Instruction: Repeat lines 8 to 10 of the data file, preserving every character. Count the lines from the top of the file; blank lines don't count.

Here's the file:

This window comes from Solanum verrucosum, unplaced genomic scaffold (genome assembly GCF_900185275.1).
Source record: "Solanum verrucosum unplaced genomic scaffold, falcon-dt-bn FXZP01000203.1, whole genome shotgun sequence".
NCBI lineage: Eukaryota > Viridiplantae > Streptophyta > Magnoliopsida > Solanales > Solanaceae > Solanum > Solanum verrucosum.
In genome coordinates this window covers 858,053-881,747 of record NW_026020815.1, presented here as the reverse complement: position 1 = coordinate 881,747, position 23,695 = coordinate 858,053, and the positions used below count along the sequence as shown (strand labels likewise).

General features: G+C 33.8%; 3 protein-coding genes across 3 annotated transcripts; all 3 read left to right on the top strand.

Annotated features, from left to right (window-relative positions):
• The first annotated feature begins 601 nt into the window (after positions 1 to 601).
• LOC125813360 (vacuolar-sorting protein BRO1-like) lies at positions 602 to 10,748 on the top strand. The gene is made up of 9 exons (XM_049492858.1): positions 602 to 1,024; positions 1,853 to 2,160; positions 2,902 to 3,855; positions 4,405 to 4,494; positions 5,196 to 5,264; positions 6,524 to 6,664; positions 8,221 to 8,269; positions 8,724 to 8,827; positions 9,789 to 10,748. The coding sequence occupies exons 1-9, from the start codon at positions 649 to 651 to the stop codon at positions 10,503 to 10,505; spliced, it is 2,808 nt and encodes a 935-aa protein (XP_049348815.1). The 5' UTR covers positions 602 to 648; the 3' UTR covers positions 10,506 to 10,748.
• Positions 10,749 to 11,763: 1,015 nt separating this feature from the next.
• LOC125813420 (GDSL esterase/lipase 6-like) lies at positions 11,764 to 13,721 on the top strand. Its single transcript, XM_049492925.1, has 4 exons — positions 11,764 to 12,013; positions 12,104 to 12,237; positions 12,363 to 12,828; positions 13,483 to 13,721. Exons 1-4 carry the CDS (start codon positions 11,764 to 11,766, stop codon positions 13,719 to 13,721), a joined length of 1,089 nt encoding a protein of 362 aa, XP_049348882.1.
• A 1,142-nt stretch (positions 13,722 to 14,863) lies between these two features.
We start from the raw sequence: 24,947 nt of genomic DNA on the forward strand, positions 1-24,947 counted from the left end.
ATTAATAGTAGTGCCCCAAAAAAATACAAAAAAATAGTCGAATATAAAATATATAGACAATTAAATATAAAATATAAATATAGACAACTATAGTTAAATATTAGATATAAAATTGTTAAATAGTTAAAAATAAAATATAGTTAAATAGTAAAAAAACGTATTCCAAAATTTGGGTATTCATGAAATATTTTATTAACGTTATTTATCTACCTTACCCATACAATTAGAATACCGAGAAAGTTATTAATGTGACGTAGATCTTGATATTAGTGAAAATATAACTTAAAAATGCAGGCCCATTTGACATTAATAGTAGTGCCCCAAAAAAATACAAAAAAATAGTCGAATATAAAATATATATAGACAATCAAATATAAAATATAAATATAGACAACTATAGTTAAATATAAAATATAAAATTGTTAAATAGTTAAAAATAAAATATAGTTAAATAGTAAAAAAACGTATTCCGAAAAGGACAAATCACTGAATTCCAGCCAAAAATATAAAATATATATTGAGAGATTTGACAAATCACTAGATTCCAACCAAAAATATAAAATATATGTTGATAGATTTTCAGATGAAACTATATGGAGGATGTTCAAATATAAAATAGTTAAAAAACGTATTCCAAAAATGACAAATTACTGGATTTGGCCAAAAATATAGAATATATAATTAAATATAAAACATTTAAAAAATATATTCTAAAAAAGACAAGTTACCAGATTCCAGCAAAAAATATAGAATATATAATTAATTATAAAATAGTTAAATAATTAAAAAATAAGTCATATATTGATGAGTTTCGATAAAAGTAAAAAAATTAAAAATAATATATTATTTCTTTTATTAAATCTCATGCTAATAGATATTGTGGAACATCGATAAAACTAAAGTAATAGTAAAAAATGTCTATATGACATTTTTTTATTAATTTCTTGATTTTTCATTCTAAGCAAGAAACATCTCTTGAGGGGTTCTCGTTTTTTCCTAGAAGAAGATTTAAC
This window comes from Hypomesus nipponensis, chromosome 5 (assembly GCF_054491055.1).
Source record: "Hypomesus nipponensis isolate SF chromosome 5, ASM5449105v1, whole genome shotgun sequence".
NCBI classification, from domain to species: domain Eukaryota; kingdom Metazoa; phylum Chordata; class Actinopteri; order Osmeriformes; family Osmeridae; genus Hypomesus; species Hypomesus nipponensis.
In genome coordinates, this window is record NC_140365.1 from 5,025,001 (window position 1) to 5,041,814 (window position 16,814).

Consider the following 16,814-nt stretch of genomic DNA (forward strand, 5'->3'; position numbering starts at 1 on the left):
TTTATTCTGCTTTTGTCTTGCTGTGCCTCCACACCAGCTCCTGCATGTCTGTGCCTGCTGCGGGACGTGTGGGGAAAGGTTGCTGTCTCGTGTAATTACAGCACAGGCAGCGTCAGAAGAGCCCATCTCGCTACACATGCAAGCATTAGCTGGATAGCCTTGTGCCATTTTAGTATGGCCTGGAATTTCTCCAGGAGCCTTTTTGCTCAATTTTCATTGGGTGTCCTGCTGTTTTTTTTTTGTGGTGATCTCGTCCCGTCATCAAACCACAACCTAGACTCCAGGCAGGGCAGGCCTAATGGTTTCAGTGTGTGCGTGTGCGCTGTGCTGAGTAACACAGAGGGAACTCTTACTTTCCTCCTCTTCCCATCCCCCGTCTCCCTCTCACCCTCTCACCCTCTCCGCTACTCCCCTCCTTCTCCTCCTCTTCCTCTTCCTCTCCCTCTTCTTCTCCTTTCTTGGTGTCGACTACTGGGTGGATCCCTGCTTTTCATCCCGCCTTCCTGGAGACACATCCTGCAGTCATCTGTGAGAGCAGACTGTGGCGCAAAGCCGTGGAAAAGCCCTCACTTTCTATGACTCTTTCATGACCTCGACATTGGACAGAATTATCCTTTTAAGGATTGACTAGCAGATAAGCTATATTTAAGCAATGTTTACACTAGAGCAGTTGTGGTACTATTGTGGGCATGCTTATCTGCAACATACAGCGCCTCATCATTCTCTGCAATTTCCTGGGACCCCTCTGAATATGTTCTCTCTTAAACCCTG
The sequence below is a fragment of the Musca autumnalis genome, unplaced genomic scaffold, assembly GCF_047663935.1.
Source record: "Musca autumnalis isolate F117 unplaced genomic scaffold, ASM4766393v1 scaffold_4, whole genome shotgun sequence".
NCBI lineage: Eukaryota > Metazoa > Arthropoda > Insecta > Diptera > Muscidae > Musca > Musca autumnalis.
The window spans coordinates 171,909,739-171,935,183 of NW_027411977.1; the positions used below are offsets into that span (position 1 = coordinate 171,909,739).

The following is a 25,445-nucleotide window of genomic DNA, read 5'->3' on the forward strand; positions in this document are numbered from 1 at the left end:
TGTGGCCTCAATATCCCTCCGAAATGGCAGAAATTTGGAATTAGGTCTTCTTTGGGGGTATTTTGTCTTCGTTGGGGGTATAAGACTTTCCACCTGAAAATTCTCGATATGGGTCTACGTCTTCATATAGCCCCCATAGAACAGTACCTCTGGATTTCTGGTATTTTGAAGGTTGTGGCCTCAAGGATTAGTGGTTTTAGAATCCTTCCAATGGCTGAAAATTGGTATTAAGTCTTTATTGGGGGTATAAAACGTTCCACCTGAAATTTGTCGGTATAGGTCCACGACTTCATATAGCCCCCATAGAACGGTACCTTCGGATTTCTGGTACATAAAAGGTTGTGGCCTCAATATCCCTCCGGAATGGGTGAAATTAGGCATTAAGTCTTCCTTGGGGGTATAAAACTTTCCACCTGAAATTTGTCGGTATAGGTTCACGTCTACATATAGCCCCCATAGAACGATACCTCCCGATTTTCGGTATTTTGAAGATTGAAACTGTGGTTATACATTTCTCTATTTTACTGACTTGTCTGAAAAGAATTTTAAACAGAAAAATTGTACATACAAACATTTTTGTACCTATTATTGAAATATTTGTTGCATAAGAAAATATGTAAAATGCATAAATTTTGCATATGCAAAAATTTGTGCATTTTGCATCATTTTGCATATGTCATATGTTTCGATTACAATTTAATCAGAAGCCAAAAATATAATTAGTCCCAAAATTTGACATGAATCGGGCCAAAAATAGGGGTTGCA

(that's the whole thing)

• LOC125813360 (vacuolar-sorting protein BRO1-like) lies at positions 602 to 10,748 on the top strand. The gene is made up of 9 exons (XM_049492858.1): positions 602 to 1,024; positions 1,853 to 2,160; positions 2,902 to 3,855; positions 4,405 to 4,494; positions 5,196 to 5,264; positions 6,524 to 6,664; positions 8,221 to 8,269; positions 8,724 to 8,827; positions 9,789 to 10,748. The coding sequence occupies exons 1-9, from the start codon at positions 649 to 651 to the stop codon at positions 10,503 to 10,505; spliced, it is 2,808 nt and encodes a 935-aa protein (XP_049348815.1). The 5' UTR covers positions 602 to 648; the 3' UTR covers positions 10,506 to 10,748.
• Positions 10,749 to 11,763: 1,015 nt separating this feature from the next.
• LOC125813420 (GDSL esterase/lipase 6-like) lies at positions 11,764 to 13,721 on the top strand. Its single transcript, XM_049492925.1, has 4 exons — positions 11,764 to 12,013; positions 12,104 to 12,237; positions 12,363 to 12,828; positions 13,483 to 13,721. Exons 1-4 carry the CDS (start codon positions 11,764 to 11,766, stop codon positions 13,719 to 13,721), a joined length of 1,089 nt encoding a protein of 362 aa, XP_049348882.1.